A final point on Jennings. One of our Senior Alligators says his hang-tough attitude toward the Fourth Floor signals that Republicans have little chance of cutting a deal with Jennings and Dem coalition members in the upcoming legislative redistricting session--if they ever had much of one. In other words, the Dems are going to redistrict the Senate with the interests of Democrats in mind, not the coalition.


We blogged Monday about the soaring percentage (23.1) of the state's work force that is made up of government employees. And it is even higher if you count government contractors. That brought reader reaction:

There are a lot less federal government contractors in the state than you might think. Major tests that my company has supported at White Sands are way down. As a result there were major blood lettings of employees for both Boeing and another company. Also, the number of those employed at Kirtland AFB in ABQ is also way down. My best guess is about 20% from two years ago.

The Air Force Operational Test and Evaluation Center (AFOTEC) use to employee 500-600 at Kirtland. I think it now employees around 180. The previous AFOTEC Commander closed down two AFOTEC detachments. Each employed several hundred military, civil service and contractors. He sent them to Eglin Fl., Colorado Springs, Edwards CA, and Nellis, NV. All of those jobs were lost from NM to other states without one word from our congressional folks.

Kirtland recently released a PR report on the billions the base and Sandia Labs pump into the local economy (which we touted), but you didn't hear about this contractor shrinkage. Maybe someone wants to ask Senator Bingaman or Rep. Heinrich what happened? Or perhaps the Kirtland Partnership Committee, set up to protect all those Air Force jobs and contracts?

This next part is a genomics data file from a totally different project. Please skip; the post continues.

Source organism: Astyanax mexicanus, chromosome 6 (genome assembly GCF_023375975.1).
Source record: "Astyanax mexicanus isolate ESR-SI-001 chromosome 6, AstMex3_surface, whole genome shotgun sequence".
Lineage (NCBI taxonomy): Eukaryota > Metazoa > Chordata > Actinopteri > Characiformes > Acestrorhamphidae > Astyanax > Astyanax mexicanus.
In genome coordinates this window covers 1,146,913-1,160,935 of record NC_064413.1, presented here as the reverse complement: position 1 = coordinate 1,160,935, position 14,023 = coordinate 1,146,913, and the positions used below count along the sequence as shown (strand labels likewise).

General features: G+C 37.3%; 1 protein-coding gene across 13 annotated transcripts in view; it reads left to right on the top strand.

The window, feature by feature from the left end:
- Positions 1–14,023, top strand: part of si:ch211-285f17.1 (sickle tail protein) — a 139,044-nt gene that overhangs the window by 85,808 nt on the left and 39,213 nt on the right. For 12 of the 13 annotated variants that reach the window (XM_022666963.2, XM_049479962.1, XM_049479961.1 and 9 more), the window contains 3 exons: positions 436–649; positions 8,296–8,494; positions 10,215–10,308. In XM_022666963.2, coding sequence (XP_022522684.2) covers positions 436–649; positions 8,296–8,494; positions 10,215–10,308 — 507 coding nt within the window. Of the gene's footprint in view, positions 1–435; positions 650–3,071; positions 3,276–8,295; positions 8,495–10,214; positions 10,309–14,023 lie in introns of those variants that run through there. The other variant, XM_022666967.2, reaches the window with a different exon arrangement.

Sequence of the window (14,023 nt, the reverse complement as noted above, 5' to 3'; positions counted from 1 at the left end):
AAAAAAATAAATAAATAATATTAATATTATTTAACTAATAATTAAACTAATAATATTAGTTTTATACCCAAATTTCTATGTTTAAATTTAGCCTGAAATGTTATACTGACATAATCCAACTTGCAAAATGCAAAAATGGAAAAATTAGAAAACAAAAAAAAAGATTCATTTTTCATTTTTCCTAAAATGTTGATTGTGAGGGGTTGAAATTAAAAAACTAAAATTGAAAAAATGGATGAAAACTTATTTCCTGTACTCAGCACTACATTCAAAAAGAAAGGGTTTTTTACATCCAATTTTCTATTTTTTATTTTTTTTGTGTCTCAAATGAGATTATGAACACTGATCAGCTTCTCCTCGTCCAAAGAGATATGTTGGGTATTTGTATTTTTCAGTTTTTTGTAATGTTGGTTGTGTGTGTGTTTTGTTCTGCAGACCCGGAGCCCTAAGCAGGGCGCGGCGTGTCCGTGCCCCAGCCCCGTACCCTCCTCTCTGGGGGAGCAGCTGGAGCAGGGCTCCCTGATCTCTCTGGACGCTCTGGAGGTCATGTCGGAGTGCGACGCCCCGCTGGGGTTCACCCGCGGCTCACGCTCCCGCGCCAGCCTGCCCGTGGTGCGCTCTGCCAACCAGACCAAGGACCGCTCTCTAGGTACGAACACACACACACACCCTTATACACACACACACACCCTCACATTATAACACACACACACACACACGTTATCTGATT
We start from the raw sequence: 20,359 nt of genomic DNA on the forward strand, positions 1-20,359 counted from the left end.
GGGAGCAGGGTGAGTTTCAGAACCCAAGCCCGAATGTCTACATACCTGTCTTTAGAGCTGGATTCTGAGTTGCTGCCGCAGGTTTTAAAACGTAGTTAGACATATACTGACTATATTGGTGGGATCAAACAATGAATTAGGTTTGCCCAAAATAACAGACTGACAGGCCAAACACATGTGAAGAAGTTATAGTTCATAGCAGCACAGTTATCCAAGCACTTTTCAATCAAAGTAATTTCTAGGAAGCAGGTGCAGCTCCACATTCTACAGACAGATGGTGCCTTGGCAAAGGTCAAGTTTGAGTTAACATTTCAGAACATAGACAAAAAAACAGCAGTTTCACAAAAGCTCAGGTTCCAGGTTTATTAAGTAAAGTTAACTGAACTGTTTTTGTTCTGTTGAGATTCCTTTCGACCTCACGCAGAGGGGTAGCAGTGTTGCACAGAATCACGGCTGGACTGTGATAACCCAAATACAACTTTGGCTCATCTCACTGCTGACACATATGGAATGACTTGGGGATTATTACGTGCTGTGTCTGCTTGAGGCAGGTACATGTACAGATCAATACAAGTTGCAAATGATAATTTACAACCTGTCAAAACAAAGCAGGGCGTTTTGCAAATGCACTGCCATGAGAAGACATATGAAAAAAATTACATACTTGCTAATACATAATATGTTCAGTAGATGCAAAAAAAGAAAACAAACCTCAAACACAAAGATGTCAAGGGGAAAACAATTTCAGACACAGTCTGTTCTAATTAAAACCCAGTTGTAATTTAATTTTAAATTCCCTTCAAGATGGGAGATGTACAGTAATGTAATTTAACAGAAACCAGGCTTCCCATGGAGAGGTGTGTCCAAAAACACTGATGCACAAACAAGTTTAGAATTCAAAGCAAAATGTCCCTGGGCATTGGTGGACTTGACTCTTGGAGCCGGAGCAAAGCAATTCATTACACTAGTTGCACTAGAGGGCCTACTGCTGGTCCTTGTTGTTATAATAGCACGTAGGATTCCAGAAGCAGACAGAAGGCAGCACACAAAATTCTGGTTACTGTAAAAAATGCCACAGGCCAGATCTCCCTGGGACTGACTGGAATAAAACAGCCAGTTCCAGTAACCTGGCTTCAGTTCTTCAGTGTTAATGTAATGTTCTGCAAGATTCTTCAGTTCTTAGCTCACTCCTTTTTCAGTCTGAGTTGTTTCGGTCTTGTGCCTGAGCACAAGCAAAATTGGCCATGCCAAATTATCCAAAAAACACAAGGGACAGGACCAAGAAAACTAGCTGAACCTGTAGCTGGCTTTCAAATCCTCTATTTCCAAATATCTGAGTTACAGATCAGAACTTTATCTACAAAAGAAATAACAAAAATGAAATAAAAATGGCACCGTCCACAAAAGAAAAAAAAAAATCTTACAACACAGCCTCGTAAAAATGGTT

This reader rues our state's heavy government employment:

Depending on the government for jobs has made us a ward of the government and a willing hostage of the politicians.

And another in the same vein from reader Steve Gudelj:

Regarding cutting government jobs too soon or too fast, I disagree. At first I agreed with your assessment, but upon further thought I believe smaller government is again the answer. Waste is waste and if we cut a position so be it. The result is a reduced tax burden for New Mexico's citizens and put New Mexico in a position to cut taxes which will promote small business, thus private jobs.

Point taken. But someone out of work is going to go on unemployment, may receive food stamps and perhaps Medicaid.

In ABQ, Mayor Berry has continued a hiring freeze and the city isn't filling some positions as they become vacant. The same for the state. That way you trim the size of government, but soften the economic impact.

There is also one unexplored avenue we haven't heard much talk of. How about more part-time government workers? Aren't there jobs that maybe take a couple of hours a day, but require that an eight hour a day employee be hired?


Still more on NM government workers who are now on the front lines of the Great Recession....

If we're reading this right, don't look for many of those 20 or so University of New Mexico vice-presidents pulling down upwards of $200,000 a year to be trimmed anytime soon:

(Regent Gene Gallegos said) "There needs to be something done about this top-heavy management. We have vice presidents that aren’t needed. There needs to be a consolidation of those functions.”

Because of contractual obligations, (UNM President David) Schmidly said he can’t alter administrative salaries. As he did when the VPs for Branch Operations and Institutional Services left the University, he will keep the least important administrative positions vacant as administrators retire. “As we look at cost containment, we’ve been squeezing the administration and we’re going to squeeze it even more,” he said. “There’s no choice, it’s the right thing to do. There’s no opposition to that.”

Also from the campus, a professor comments on the search for a new president to replace Schmidly who will leave next year:

The search committee needs to be dominated by people who know something about higher education. It would do good to have some outside search members such as the head of Los Alamos Labs or Sandia. The superintendent of APS would be another reasonable choice. Qualified alumni are a good idea too, as long as they are qualified. Qualified in terms of understanding what the challenges are that modern universities face in terms of educating their students and helping the faculty excel as teachers and researchers.


There's plenty of woman power in New Mexico politics. The latest example:

Rep. Mary Helen Garcia, a Las Cruces Democrat, and Sen. Linda Lopez, an Albuquerque Democrat, will serve as co-chairwomen of the redistricting committee.